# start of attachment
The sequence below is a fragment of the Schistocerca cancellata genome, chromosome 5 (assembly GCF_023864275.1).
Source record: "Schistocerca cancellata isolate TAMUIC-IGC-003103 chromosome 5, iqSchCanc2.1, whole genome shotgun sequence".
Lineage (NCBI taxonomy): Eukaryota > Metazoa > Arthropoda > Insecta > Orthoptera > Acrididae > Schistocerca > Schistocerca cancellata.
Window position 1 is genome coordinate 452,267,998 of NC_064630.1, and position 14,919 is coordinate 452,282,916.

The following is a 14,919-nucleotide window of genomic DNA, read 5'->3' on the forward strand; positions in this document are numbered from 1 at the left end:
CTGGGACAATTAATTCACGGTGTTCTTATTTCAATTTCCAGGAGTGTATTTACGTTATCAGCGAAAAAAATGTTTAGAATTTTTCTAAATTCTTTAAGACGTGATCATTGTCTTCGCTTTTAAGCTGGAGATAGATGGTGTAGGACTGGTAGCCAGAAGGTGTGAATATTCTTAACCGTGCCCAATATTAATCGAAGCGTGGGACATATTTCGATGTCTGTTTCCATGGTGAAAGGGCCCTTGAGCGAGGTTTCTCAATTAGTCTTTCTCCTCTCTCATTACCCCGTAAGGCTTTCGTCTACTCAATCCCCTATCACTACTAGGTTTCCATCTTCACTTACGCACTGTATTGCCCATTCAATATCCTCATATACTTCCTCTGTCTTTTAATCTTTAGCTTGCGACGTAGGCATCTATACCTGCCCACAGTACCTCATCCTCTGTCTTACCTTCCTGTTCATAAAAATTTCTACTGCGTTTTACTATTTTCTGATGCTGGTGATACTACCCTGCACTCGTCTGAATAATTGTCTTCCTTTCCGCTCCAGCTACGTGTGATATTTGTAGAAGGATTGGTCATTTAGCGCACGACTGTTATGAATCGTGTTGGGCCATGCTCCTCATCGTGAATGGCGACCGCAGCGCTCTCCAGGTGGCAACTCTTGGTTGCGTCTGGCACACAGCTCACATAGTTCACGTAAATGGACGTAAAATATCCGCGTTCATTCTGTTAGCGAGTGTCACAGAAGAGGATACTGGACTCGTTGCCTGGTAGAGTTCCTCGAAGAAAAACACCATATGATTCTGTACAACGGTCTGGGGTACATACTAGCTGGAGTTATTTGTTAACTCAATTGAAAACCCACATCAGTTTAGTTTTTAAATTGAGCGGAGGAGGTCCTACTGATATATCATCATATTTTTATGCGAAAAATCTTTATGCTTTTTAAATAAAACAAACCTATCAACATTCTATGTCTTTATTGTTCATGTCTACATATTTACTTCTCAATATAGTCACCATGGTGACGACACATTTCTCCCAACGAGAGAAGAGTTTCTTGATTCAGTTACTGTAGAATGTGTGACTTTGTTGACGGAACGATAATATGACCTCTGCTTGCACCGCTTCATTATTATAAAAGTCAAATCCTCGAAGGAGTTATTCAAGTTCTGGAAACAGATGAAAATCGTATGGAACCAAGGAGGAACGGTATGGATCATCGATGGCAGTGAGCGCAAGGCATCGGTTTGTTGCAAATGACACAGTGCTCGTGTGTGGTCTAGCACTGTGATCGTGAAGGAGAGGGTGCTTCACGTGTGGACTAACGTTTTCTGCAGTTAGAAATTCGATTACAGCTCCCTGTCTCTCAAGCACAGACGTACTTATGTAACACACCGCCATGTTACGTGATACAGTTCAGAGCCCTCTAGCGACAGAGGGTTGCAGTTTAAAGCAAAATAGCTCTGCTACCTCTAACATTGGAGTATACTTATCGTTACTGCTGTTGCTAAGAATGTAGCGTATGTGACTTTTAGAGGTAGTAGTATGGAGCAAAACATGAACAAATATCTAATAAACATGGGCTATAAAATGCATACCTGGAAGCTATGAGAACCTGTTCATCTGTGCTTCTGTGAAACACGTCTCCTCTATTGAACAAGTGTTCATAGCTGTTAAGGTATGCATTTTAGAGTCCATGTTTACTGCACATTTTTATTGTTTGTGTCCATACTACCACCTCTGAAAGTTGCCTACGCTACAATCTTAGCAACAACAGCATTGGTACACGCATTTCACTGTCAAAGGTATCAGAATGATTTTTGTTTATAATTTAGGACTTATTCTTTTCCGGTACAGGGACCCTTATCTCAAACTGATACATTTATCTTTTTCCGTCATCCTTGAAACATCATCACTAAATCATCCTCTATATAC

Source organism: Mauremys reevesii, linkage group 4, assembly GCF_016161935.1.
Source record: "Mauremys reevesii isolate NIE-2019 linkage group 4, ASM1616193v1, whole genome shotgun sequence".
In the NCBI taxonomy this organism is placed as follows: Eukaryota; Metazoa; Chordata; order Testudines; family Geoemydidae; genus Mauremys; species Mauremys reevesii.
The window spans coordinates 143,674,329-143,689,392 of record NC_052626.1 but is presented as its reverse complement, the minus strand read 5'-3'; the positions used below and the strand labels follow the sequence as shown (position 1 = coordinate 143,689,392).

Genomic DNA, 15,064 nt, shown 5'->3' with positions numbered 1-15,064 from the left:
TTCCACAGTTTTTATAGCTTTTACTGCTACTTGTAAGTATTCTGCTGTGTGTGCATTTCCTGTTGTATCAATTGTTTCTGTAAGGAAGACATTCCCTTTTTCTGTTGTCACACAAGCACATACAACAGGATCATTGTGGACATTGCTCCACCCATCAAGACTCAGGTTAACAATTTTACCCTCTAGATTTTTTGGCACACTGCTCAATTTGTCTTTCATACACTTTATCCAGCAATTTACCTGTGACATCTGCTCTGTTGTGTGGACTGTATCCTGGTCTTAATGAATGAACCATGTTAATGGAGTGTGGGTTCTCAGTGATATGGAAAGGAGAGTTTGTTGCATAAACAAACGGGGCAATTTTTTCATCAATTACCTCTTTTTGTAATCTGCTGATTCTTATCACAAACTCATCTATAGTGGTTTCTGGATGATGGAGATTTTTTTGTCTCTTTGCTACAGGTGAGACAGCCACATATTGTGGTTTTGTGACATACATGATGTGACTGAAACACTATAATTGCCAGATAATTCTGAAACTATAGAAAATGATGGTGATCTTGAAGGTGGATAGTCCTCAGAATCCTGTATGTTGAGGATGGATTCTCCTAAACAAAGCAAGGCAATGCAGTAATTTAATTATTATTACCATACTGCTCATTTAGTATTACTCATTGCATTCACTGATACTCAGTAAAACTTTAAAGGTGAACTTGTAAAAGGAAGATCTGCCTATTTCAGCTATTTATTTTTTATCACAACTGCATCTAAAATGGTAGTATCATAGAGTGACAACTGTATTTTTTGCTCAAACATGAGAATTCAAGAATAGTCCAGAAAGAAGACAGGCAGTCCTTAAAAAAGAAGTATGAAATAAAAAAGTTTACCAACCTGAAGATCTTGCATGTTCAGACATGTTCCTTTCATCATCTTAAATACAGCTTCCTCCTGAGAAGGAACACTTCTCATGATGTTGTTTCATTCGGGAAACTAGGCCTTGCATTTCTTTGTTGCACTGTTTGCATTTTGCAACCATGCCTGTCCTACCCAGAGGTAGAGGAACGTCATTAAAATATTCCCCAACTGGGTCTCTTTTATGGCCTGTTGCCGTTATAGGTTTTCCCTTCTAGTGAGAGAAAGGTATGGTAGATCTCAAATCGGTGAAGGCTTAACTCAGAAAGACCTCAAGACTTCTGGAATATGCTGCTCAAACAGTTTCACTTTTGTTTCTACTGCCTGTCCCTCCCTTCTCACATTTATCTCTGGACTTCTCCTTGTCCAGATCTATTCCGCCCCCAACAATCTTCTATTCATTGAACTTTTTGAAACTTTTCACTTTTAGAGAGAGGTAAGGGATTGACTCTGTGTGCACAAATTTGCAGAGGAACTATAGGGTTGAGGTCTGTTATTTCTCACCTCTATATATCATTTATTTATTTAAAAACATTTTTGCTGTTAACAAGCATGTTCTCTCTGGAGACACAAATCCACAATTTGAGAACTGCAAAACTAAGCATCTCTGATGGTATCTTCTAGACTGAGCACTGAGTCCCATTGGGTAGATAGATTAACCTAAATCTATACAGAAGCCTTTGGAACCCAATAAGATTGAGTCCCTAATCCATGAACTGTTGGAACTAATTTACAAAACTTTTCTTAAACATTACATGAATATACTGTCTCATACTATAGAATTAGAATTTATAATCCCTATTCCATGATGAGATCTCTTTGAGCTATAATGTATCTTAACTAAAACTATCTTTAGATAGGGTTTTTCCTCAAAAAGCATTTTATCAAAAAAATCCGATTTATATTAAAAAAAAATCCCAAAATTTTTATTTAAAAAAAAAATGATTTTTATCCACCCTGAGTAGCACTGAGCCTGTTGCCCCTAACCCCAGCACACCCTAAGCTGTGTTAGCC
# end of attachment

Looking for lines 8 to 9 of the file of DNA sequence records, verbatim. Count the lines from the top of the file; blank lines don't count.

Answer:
Source record: "Mauremys reevesii isolate NIE-2019 linkage group 4, ASM1616193v1, whole genome shotgun sequence".
In the NCBI taxonomy this organism is placed as follows: Eukaryota; Metazoa; Chordata; order Testudines; family Geoemydidae; genus Mauremys; species Mauremys reevesii.